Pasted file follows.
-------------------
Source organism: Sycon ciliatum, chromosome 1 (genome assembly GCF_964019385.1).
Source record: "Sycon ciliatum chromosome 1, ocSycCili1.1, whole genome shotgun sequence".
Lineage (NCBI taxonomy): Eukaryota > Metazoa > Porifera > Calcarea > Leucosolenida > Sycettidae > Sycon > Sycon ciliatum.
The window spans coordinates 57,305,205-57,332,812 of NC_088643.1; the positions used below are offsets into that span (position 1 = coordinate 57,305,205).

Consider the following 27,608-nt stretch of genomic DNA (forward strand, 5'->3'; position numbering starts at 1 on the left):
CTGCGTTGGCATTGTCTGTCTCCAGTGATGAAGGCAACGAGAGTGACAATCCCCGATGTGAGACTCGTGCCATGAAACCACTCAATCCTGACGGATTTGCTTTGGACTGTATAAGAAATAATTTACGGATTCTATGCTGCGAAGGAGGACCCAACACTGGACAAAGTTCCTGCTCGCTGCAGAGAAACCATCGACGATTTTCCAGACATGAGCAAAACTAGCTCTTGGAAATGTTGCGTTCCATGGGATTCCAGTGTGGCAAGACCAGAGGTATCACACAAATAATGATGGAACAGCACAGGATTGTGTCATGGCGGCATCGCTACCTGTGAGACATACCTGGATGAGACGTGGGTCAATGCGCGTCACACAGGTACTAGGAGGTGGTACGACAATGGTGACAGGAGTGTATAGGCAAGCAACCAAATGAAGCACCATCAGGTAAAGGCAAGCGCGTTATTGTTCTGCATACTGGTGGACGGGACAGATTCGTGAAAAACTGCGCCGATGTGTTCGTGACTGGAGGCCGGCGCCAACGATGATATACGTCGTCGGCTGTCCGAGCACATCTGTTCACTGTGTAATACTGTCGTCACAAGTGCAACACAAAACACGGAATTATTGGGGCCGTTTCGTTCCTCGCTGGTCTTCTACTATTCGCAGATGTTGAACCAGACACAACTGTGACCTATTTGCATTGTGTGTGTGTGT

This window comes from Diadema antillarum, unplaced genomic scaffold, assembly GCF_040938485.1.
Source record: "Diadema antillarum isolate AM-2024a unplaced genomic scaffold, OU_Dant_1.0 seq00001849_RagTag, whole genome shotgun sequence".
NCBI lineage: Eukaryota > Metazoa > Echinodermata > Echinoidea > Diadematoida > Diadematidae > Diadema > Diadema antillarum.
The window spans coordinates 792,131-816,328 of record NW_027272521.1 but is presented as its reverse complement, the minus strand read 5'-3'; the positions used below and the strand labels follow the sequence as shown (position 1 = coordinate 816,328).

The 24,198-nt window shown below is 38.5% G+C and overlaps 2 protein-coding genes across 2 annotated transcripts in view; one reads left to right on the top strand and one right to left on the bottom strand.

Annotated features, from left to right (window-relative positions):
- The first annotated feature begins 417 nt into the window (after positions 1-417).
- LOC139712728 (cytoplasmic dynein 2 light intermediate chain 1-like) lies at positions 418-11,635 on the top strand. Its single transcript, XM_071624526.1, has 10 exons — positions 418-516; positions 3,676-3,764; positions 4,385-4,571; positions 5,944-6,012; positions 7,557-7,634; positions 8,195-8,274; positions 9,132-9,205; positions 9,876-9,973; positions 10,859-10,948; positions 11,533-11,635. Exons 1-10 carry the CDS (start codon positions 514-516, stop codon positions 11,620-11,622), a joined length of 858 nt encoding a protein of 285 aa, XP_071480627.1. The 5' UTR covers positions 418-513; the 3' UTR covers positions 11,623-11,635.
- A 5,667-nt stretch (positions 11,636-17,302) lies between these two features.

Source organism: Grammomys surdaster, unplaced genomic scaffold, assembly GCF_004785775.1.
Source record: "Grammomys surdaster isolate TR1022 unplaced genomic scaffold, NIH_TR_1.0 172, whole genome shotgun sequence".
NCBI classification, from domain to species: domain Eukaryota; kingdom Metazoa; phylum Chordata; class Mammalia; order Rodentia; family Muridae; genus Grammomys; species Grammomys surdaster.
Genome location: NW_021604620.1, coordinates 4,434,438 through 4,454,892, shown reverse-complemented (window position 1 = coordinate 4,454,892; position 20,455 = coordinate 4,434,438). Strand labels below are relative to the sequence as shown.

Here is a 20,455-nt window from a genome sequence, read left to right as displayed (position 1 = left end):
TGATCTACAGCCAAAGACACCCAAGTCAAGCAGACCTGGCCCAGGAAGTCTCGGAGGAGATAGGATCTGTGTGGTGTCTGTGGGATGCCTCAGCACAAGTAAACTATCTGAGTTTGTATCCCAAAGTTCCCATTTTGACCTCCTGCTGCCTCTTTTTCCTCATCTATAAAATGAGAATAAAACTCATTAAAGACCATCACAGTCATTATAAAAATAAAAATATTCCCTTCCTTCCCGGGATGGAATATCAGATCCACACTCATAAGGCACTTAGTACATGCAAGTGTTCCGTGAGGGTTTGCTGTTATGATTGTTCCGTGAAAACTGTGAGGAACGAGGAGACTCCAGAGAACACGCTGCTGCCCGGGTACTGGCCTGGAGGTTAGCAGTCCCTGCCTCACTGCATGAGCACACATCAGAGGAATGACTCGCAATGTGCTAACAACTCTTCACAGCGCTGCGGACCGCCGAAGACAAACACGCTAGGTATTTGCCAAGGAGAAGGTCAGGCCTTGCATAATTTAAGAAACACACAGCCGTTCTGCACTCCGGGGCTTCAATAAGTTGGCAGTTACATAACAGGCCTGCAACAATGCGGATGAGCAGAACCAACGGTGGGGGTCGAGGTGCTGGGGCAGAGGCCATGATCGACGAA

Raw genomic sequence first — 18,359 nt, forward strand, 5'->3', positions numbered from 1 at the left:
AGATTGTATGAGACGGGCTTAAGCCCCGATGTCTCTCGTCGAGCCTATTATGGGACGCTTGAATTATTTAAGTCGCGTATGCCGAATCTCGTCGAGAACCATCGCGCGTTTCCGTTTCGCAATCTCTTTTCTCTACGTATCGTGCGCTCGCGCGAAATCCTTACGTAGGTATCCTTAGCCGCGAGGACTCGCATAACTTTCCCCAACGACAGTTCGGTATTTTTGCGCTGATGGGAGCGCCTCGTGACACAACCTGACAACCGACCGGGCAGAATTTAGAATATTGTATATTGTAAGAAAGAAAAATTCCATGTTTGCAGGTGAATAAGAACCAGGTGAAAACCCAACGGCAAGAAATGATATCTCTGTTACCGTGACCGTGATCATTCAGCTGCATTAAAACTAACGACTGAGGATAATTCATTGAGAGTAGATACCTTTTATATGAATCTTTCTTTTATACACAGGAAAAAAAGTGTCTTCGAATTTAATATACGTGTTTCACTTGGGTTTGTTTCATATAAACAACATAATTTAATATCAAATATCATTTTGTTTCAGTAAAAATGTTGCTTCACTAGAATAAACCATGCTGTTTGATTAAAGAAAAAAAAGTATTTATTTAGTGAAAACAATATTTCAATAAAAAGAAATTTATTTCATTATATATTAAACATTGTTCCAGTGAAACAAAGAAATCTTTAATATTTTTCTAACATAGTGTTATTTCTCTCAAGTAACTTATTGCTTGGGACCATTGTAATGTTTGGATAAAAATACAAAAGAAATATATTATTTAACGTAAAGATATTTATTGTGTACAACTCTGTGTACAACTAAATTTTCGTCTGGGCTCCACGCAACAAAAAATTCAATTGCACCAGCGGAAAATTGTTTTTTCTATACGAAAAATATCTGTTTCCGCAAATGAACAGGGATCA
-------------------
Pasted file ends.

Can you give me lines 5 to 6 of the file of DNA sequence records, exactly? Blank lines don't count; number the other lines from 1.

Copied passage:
Consider the following 27,608-nt stretch of genomic DNA (forward strand, 5'->3'; position numbering starts at 1 on the left):
CTGCGTTGGCATTGTCTGTCTCCAGTGATGAAGGCAACGAGAGTGACAATCCCCGATGTGAGACTCGTGCCATGAAACCACTCAATCCTGACGGATTTGCTTTGGACTGTATAAGAAATAATTTACGGATTCTATGCTGCGAAGGAGGACCCAACACTGGACAAAGTTCCTGCTCGCTGCAGAGAAACCATCGACGATTTTCCAGACATGAGCAAAACTAGCTCTTGGAAATGTTGCGTTCCATGGGATTCCAGTGTGGCAAGACCAGAGGTATCACACAAATAATGATGGAACAGCACAGGATTGTGTCATGGCGGCATCGCTACCTGTGAGACATACCTGGATGAGACGTGGGTCAATGCGCGTCACACAGGTACTAGGAGGTGGTACGACAATGGTGACAGGAGTGTATAGGCAAGCAACCAAATGAAGCACCATCAGGTAAAGGCAAGCGCGTTATTGTTCTGCATACTGGTGGACGGGACAGATTCGTGAAAAACTGCGCCGATGTGTTCGTGACTGGAGGCCGGCGCCAACGATGATATACGTCGTCGGCTGTCCGAGCACATCTGTTCACTGTGTAATACTGTCGTCACAAGTGCAACACAAAACACGGAATTATTGGGGCCGTTTCGTTCCTCGCTGGTCTTCTACTATTCGCAGATGTTGAACCAGACACAACTGTGACCTATTTGCATTGTGTGTGTGTGT